MANILA’S FAIR QUARTET
by DR. JAIME LAYA
Fair ladies—Lisa Periquet, Trickie Lopa, Dindin Araneta, Vita Sarenas, Silvana Diaz—and outnumbered males like Soler Santos are busy rocking Manila’s cultural boat. The talented are enthusiastically creating while everybody else, Millennials, Gen X, Baby Boomers, senior card bearers, eagerly await the results in our Art Fair Quartet.
Valentine’s Day romps could have begun at BGC last Thursday evening at “ALT Philippines” 2020’s Vernissage (that’s ribbon-cutting, imbibing, and pica-pica) where 10 of Manila’s top art galleries tempted collectors who already possess what ordinary mortals covet.
Starting Thursday, parking will be tight at Ayala Commercial Center when “Art Fair Philippines” takes over much of “The Link” between Makati Shangri-La and Landmark and an estimated 25,000 art lovers—beginners and seasoned, students, parents with young children, artists, the curious, begin arriving to see what’s up.
More than works that hang on walls, are suspended from ceilings, stand on floors and pedestals, there could be objects that move or talk or smell, structures that one enters, installations that one steps on or avoids, performances, lectures, and lots of contemporary art surprises.
Dindin Araneta says 4,000 or so fairgoers already own something, while the remaining 21,000 come to look, learn, and/or enjoy and occasionally buy. Word has spread far and wide, attracting collectors from places like Singapore and curators from institutions like London’s Tate Modern.
WEAVING ART David Medalla’s interactive piece A Stitch in Time at the 2019 Art Fair Philippines
“Art in the Park” will be on Sunday, March 15, at Velasquez Park in Makati’s Salcedo Village. Begun in 2005, it’s perfect for young people still on the lower rungs of their career ladders. Ground rule No. 1, everything must pass screening and No. 2, price should be ₱50,000 max. It’s nice to know that anything one likes is okay by someone presumably with taste. The name-droppable Rodel Tapaya, Mark Justiniani, Ral Arrogante, Jigger Cruz, Ronald Ventura, and Geraldine Javier were regulars before their masterpieces became, alas, fairly unreachable.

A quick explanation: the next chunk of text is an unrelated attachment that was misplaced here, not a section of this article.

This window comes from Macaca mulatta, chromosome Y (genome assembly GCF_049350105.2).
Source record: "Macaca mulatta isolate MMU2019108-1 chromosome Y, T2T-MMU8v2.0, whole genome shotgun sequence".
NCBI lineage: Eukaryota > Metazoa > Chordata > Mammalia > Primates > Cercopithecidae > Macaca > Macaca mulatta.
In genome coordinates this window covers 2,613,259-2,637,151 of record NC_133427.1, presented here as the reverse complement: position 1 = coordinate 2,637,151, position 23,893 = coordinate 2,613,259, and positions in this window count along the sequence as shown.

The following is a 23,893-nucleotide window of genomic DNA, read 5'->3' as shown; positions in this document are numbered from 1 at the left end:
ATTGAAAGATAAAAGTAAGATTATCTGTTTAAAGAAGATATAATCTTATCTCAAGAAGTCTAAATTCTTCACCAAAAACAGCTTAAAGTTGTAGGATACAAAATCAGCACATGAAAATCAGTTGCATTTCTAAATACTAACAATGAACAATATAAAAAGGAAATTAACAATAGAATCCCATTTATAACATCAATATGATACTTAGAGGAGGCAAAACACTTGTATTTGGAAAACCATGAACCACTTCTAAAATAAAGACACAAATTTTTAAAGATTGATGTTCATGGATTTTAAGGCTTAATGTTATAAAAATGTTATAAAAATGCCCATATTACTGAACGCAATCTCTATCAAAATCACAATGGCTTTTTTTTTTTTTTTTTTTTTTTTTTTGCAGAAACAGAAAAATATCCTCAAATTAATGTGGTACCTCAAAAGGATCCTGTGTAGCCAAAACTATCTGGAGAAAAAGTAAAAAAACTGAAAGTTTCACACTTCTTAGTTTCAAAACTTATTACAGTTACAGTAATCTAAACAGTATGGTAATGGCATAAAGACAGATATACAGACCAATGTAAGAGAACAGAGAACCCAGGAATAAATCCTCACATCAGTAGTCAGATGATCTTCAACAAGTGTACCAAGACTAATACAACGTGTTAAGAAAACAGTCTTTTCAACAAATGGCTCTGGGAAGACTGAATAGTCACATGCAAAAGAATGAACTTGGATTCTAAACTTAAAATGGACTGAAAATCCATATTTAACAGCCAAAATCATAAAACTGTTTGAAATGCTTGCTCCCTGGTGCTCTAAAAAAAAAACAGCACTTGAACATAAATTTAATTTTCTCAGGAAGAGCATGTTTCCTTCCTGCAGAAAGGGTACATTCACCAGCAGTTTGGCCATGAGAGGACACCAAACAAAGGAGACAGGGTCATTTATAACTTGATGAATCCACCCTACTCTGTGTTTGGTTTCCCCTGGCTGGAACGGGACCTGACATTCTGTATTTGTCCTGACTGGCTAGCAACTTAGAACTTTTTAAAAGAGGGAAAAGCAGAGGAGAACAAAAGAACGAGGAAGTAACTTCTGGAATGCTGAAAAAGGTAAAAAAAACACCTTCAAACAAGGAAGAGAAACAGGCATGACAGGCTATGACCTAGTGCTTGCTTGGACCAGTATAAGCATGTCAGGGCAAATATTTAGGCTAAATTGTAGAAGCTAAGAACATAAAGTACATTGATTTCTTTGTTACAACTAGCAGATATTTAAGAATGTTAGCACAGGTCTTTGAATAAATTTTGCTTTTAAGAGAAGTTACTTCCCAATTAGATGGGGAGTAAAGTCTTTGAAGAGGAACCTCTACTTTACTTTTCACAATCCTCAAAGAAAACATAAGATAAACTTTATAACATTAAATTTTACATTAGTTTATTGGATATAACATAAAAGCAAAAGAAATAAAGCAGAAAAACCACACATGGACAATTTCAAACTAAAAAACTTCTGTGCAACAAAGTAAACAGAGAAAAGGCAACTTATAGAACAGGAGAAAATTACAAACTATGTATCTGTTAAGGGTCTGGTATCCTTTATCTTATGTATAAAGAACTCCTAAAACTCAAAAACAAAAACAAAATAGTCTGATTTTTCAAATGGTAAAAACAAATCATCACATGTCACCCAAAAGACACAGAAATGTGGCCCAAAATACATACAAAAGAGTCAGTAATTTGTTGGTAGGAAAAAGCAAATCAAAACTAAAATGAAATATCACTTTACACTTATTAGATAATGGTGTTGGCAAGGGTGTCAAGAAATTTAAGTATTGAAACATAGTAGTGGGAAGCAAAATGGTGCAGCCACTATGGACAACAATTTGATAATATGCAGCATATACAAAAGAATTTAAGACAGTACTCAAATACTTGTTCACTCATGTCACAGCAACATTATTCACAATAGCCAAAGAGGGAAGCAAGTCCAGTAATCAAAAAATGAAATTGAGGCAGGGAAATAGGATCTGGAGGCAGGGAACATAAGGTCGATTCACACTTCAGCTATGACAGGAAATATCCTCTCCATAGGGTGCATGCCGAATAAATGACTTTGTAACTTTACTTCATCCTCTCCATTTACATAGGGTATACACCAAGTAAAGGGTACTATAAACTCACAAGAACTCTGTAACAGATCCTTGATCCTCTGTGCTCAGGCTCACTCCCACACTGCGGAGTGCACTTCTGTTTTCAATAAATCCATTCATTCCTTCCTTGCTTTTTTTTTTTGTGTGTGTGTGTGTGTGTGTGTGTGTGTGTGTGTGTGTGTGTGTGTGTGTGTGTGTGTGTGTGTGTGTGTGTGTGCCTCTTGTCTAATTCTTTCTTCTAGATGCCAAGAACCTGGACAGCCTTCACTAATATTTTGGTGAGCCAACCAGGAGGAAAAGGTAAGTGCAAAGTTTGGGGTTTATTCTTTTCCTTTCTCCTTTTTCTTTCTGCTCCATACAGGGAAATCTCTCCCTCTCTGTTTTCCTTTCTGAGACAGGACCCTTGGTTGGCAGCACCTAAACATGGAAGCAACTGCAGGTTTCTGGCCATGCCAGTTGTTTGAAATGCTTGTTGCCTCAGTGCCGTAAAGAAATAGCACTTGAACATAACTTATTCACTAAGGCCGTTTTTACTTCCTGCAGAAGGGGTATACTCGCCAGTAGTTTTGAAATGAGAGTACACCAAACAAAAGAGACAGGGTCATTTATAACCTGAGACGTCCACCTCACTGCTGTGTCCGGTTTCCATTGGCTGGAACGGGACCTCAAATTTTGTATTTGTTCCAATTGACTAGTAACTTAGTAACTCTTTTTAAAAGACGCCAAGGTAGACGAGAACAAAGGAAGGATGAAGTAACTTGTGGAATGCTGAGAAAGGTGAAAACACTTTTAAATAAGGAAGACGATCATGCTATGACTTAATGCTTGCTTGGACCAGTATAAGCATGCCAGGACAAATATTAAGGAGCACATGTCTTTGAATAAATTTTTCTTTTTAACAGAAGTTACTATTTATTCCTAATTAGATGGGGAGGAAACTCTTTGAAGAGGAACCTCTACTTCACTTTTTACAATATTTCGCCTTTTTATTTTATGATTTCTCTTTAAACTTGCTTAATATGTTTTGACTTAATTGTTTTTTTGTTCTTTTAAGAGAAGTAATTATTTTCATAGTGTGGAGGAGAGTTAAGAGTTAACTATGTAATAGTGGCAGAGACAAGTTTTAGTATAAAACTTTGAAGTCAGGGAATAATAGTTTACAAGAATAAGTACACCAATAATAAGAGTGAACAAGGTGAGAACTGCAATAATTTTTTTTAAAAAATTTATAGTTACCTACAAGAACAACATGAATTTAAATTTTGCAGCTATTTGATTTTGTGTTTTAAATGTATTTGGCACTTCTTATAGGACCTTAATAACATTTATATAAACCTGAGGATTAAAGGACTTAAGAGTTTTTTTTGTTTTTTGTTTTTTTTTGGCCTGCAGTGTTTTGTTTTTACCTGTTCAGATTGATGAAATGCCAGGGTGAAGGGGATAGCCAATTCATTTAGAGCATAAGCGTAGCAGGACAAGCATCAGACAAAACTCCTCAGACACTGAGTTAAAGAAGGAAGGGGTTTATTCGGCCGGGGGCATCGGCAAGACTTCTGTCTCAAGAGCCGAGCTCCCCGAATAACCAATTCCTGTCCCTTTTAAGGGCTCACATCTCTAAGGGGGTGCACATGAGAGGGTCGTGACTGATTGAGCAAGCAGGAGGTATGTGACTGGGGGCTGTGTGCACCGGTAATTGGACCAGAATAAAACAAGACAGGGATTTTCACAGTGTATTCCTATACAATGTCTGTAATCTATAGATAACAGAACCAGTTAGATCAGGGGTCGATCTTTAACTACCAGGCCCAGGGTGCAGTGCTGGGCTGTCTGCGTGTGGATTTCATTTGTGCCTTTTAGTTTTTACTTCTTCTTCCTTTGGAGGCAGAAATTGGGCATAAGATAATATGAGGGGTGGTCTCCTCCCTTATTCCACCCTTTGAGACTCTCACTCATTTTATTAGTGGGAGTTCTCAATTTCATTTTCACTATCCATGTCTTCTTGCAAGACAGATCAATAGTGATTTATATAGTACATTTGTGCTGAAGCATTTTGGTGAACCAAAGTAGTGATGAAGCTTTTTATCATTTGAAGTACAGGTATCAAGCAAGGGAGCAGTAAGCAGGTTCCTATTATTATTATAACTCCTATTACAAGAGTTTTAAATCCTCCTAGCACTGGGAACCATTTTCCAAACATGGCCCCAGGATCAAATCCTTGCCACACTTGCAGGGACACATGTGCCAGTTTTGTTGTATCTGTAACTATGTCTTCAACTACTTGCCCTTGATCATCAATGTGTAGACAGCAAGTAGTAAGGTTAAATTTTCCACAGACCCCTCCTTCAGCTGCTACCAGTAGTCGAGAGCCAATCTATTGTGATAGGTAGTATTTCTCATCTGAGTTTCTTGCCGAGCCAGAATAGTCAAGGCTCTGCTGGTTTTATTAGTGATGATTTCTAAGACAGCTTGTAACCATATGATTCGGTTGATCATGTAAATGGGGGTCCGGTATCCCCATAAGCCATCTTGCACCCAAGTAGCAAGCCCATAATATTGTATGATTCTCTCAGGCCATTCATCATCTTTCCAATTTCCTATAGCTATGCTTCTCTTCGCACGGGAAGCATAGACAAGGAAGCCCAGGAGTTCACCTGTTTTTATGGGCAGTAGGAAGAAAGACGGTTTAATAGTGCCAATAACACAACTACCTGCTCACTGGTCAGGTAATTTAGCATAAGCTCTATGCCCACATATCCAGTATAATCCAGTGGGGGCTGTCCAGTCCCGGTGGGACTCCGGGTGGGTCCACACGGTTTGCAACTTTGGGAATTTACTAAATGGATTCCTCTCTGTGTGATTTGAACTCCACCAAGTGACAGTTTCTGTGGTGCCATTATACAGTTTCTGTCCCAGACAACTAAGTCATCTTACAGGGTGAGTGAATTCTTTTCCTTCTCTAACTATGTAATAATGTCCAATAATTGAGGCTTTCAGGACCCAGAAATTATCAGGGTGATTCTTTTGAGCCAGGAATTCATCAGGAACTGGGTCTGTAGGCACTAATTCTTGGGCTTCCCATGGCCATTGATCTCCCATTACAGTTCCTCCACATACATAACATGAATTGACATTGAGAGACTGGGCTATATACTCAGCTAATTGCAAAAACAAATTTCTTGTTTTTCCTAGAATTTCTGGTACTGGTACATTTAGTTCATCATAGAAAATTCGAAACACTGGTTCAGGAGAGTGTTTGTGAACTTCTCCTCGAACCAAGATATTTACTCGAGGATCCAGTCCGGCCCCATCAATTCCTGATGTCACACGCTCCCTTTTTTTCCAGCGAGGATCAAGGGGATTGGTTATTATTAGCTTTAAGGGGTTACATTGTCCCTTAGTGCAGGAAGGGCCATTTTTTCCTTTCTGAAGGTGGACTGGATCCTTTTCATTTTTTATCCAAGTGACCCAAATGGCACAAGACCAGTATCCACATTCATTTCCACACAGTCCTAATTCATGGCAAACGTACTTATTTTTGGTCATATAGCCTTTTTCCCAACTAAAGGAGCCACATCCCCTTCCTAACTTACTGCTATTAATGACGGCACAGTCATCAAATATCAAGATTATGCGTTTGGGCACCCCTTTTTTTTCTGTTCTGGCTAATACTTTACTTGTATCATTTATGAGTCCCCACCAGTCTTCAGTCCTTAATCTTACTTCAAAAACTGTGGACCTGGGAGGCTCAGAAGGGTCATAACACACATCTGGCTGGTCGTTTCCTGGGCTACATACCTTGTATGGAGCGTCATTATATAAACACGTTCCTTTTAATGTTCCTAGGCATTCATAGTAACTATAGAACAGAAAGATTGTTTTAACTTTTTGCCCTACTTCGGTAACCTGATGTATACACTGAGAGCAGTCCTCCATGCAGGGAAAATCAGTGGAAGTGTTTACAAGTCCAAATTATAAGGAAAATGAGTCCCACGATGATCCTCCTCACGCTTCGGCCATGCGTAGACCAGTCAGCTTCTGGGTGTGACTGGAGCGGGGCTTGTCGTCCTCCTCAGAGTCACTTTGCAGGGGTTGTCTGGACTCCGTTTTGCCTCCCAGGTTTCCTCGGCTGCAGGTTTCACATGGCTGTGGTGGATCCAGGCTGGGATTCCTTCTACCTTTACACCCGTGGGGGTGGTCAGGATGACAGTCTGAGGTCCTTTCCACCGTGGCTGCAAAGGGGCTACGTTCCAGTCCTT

“ManilaArt” is on its 12th year. Held in October, galleries from all over fill up huge spaces like Mall of Asia’s SMX. Exhibitors generally show what they think will sell and there’s something for every taste and pocket. Early on, the notion of fair play came up, a feeling that screening (“curating” is more polite) was needed to protect the innocent from themselves. The final decision was laissez faire. “Quality” and “elitist” tend to be considered synonymous so ManilaArt continues to be all embracing while the “reactionary” Art Fair Philippines is more selective. History has repeated itself and Art Fair Philippines has a half- sister in ALT Philippines.
Having a Fair Quartet is great. The orig has something for every taste and budget. The second is for young people with champagne taste and (for now) beer budgets, noting that only the young can survive the heat of a March afternoon outdoors. The third presents a panoramic view of Philippine contemporary art in all its forms where one can browse, learn and buy. ALT showed treasures I can’t afford but seeing is the next best thing.
Enjoy all four Fairs!
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Tags: ALT Philippines, art fair, Art Fair Philippines, Art in the Park, Dr. Jaime Laya, ManilaArt, ManilArt, Wala lang